A Google Inc. camera-equipped snowmobile is setting out to chart Swiss ski slopes on the internet even as the company’s Street View service faces a court challenge over privacy concerns.
Mountain View, California-based Google, the web’s biggest search engine, is planning to map 350 kilometers (218 miles) of downhill runs in the Swiss Alps to add to its offering of online road maps and street-level photography, the company said today in an e-mailed statement.
Switzerland’s Federal Data Protection Officer took Google to court in November 2009, arguing the company’s efforts to blur people’s faces and car registration numbers to protect their privacy on its Street View service were insufficient. Google said it made improvements, and a Federal Administrative Court hearing is scheduled for Feb. 24.
“A picture is worth a thousand words," said Daniel Luggen, a resort director in Zermatt where the snowmobile was unveiled yesterday. ‘‘This will give people a sneak preview and hopefully get them motivated to get out on the slopes.’’
The piste version of Street View won’t run into the same privacy concerns as its public-highway cousin as the slopes have to be closed off for safety reasons when the snowmobile sets out, Luggen said.
Usage of Google’s map service in Switzerland jumped 20 percent after Street View became available in the country in August 2009, Google’s Global Privacy Counsel Peter Fleischer told reporters at the company’s Zurich office.
‘‘This is the first time any country worldwide has launched legal proceedings over the legality of Street View," Fleischer said. ‘‘We give people an option to go online and blur images of their homes. In Switzerland, just a tiny portion of people have done that,'' about one in 20,000 panoramas have been blurred.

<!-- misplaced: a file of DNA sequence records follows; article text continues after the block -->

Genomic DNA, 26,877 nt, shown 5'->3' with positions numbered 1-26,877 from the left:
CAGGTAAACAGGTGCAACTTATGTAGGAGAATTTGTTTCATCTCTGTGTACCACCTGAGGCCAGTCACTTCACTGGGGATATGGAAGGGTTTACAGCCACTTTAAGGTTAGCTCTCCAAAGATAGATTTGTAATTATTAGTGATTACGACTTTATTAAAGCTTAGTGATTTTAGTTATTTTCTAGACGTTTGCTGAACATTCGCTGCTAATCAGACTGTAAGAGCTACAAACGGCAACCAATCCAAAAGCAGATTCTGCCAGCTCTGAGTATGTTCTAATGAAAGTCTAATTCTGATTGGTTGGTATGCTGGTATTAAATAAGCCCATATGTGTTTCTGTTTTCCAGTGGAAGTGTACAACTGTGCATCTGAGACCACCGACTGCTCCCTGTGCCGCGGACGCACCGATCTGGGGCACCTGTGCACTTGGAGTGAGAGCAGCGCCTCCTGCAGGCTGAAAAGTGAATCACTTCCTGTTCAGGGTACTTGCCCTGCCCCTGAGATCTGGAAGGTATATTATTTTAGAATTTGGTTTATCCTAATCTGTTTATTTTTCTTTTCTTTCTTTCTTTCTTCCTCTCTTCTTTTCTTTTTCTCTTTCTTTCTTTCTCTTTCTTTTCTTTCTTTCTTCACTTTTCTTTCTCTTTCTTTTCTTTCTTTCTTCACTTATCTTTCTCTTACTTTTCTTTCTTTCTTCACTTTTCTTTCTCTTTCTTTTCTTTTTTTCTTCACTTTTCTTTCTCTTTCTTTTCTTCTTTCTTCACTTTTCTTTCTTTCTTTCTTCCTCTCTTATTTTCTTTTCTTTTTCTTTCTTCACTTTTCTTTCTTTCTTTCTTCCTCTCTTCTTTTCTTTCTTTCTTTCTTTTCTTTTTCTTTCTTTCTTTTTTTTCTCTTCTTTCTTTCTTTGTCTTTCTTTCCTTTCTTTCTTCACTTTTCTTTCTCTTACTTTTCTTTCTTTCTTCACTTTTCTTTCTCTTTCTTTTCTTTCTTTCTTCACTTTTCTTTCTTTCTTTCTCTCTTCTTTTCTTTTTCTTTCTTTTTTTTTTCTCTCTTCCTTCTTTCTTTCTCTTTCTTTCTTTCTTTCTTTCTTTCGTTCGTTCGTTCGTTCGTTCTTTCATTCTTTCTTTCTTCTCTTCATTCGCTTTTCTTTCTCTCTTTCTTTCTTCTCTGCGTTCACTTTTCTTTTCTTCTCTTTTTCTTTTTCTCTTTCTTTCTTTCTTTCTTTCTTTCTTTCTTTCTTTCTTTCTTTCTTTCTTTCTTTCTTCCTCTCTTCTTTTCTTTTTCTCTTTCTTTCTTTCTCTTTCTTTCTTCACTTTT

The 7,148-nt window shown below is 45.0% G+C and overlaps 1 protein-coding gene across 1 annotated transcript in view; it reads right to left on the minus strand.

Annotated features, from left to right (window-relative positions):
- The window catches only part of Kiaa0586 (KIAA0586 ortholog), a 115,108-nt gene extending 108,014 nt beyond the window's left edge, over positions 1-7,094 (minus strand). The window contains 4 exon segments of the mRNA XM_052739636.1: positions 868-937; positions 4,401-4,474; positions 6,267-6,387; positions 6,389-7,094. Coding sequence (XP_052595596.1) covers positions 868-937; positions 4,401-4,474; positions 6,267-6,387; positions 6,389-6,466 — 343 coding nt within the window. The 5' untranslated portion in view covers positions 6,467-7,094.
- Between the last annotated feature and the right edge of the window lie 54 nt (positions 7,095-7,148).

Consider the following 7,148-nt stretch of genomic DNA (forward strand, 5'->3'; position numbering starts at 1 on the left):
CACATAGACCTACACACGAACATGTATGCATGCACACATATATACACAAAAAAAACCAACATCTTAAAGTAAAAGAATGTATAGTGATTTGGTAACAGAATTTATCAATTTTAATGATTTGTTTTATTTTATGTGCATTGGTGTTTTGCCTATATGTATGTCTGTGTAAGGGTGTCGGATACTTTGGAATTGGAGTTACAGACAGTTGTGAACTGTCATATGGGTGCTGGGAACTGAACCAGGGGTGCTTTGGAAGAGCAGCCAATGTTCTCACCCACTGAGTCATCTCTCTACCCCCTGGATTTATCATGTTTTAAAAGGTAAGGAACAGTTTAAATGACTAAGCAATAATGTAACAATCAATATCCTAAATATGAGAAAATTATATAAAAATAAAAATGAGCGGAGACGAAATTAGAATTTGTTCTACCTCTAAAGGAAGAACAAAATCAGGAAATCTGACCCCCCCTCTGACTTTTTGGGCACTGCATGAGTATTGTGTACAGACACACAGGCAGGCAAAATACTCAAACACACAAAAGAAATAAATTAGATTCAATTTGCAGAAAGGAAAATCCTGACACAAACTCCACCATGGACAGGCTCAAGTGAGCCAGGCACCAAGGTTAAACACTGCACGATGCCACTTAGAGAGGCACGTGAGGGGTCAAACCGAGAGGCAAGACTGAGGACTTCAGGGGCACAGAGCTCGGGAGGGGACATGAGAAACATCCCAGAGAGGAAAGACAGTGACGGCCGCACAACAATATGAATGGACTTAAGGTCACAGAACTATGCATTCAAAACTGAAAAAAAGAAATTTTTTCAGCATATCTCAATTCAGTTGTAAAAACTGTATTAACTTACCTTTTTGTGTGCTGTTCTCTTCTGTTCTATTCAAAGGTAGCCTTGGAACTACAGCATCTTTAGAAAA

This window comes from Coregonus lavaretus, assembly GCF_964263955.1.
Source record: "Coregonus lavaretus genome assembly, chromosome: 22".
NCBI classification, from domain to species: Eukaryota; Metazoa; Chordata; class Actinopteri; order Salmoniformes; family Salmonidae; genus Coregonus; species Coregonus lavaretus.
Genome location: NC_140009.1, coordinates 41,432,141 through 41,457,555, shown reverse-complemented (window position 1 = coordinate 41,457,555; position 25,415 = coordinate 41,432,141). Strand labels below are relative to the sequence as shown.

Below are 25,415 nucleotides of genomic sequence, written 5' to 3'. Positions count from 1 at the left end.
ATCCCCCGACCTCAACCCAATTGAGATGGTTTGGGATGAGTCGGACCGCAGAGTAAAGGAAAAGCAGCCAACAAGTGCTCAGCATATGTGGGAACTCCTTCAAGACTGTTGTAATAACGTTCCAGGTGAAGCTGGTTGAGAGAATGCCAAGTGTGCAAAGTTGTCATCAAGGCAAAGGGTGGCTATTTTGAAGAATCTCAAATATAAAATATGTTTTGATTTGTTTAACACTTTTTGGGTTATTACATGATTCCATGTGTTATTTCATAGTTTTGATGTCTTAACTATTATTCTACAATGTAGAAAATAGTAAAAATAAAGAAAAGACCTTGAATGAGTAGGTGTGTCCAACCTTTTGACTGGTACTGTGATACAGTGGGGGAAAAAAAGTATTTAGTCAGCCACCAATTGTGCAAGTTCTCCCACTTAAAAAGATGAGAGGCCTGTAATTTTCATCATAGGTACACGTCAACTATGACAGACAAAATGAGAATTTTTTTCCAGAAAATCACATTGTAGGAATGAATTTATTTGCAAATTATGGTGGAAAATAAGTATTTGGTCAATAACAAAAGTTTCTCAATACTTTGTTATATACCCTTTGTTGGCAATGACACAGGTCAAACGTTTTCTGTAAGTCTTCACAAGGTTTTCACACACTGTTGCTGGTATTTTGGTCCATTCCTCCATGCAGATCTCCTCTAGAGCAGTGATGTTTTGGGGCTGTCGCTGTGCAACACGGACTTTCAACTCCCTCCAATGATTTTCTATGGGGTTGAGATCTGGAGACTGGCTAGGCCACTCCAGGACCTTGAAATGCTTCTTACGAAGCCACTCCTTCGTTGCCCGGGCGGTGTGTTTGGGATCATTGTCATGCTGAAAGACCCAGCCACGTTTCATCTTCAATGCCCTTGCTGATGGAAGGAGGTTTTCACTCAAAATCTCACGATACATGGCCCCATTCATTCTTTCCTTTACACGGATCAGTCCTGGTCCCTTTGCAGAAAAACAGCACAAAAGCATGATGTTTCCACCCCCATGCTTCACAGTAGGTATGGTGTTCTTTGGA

The data protection office has held talks with Google to see what could be done to improve privacy on Street View, spokesman Kosmas Tsiraktsopoulos said by telephone from the capital Bern.
“No one should have their image uploaded to the internet without giving their permission,” he said. “Now we’re waiting for the court’s decision.”
Meanwhile, Google has agreed not to upload any new Swiss pictures to Street View until the court makes a final ruling, probably in two or three months, Google spokesman Matthias Meyer said. The ski-slope version of Street View was piloted during the 2010 Winter Olympics in Canada, he said.
‘Striking a Balance’
“We don’t all live alone in caves in the forest, we’re part of society,” Fleischer said. “Data protection is always about striking a balance.”
In Zermatt at the foot of the Matterhorn, the prospect of seeing only empty slopes on Google has prompted the tourism authorities to recruit some help, resort director Luggen said.
“Empty photos can look a bit sad,” he said. “So we asked instructors to ski along in front of the snowmobile.”
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